Upon reading the novel now, it dawned to me that Sense and Sensibility is not a very romantic novel. At least, it is a dispiriting, painful depiction of love and its aftermath. Let’s look at some of the existing marriages in the book. The Palmers: Mr is moody, silent and rude, a total introvert; Mrs is bubbly, outgoing and most positive. The Middletons: Sir John, 40, likes having people around, even to the point of nearly forcing people to gather and have fun; likes hunting etc. Lady Middleton, 26, dotes on her three children who are her sole interest in the world; quiet and withdrawn. This couple has zero common interests which explains Sir John’s compulsive socializing. Next, Mr John Dashwood (the brother) and her wife: there maybe love between them, but John really is weak-willed and talks only of money. His wife is very selfcentered and greedy to the point of not wanting to give the widow Mrs Dashwood and her daughters that which his husband promised to his dying father. At least they have the obsession of wealth in common.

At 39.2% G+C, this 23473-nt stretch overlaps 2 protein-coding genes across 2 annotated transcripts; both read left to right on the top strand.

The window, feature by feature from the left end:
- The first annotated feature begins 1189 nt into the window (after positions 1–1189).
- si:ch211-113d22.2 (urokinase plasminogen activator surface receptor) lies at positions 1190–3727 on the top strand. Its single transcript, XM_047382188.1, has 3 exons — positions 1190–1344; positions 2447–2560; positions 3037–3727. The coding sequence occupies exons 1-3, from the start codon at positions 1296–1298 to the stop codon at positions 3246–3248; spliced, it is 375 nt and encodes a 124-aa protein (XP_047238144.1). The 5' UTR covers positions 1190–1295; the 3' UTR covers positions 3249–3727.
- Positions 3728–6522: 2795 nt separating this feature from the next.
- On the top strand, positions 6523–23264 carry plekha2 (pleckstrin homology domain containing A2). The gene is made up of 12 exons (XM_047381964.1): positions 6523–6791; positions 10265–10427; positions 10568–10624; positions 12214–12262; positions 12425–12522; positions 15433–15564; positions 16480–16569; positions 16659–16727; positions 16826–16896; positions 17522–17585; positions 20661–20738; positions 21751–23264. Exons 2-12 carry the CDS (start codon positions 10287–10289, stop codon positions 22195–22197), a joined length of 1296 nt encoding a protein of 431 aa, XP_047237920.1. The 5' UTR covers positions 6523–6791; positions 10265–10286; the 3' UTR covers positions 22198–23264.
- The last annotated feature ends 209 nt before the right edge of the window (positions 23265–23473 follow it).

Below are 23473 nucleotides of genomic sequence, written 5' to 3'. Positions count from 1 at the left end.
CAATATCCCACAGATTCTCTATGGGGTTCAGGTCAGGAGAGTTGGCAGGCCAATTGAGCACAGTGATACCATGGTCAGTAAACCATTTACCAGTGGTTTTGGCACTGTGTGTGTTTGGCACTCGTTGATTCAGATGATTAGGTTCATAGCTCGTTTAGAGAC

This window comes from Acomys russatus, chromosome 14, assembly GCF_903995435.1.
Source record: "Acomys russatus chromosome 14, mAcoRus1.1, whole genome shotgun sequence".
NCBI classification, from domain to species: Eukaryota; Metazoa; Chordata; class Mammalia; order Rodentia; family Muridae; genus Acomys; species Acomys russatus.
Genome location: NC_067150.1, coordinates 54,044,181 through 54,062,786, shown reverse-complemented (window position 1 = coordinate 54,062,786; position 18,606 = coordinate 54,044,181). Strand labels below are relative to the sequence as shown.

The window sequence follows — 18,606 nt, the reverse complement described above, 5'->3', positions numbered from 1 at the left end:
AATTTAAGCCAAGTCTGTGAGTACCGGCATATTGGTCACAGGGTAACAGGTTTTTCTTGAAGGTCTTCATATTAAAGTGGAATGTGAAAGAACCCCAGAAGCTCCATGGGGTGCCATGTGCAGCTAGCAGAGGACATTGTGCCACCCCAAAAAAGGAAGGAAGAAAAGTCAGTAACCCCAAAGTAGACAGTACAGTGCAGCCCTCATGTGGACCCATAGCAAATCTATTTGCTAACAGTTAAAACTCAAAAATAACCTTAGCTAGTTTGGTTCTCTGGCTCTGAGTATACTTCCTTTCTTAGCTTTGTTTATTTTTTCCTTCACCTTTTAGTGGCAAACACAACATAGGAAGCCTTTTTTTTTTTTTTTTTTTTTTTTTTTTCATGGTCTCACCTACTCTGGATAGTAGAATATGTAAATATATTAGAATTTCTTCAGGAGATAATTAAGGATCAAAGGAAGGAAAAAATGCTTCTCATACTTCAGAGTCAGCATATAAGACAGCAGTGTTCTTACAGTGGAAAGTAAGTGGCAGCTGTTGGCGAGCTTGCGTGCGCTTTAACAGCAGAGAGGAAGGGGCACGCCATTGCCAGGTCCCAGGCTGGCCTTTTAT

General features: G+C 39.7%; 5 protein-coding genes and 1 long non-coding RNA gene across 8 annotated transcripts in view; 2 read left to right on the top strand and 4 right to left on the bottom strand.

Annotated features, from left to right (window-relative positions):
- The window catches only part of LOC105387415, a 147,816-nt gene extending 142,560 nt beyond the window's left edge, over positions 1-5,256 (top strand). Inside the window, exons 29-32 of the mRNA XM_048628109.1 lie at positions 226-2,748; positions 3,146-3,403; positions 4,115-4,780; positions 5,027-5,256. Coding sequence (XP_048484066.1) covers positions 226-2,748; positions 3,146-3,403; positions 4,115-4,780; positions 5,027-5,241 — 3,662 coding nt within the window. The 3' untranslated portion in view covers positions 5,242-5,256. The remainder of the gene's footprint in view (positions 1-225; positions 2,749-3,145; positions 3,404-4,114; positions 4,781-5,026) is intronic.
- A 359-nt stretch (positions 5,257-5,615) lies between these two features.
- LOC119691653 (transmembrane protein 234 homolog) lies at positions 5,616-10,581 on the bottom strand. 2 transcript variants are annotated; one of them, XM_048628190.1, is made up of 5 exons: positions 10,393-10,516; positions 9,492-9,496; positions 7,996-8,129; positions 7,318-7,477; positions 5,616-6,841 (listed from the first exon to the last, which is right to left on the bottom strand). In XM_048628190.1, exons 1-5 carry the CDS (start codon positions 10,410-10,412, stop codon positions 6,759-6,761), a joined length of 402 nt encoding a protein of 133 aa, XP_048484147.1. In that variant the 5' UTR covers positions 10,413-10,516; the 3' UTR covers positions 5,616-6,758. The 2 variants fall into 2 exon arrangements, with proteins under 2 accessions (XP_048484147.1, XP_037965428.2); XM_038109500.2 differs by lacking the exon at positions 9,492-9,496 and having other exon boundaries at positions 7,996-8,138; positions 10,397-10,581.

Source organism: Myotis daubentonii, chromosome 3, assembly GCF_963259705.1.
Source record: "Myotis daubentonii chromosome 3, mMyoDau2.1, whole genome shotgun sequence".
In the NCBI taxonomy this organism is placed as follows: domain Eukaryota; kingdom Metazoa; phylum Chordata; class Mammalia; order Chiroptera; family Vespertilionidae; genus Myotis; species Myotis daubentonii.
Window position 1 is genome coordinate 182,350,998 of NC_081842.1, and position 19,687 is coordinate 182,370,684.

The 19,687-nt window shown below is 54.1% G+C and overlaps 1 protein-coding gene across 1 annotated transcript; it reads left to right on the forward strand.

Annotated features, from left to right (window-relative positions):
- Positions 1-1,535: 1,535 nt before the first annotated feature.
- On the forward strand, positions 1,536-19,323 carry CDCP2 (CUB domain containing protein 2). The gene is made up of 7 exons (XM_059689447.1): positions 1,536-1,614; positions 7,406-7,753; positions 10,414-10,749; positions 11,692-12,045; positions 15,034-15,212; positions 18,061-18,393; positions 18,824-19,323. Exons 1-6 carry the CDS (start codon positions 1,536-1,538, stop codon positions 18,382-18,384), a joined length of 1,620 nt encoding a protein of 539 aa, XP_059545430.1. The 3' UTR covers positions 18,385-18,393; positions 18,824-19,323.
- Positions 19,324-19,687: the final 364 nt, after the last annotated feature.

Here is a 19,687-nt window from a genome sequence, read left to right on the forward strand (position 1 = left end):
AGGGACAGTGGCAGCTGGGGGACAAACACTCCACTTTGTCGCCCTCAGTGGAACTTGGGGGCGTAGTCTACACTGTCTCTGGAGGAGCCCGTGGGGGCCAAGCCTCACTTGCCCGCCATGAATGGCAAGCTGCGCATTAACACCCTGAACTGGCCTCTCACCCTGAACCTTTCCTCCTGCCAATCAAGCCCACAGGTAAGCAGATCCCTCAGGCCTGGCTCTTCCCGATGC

Then there is Mrs Ferrars, a semi-mythical, rich, and feared person who is only referred to in the first half of the book before her ominous entrance. She is said to love his sons (Edward and Richard) but she shows it by trying to control them–at least her eldest son, Edward–and even at times, to blackmail them. Maybe it’s the prerogative of the rich. Nonetheless, not the mother of the year.
Finally, Elinor and Marianne. They love and are loved back, but the true love is actualized only in the very end. Most of the book is depiction of Elinor trying to endure, to get information and to exert the minuscule amount of control that she possess to nudge things in her way. Mostly, though, she is a stoic spectator, trying to hold it together.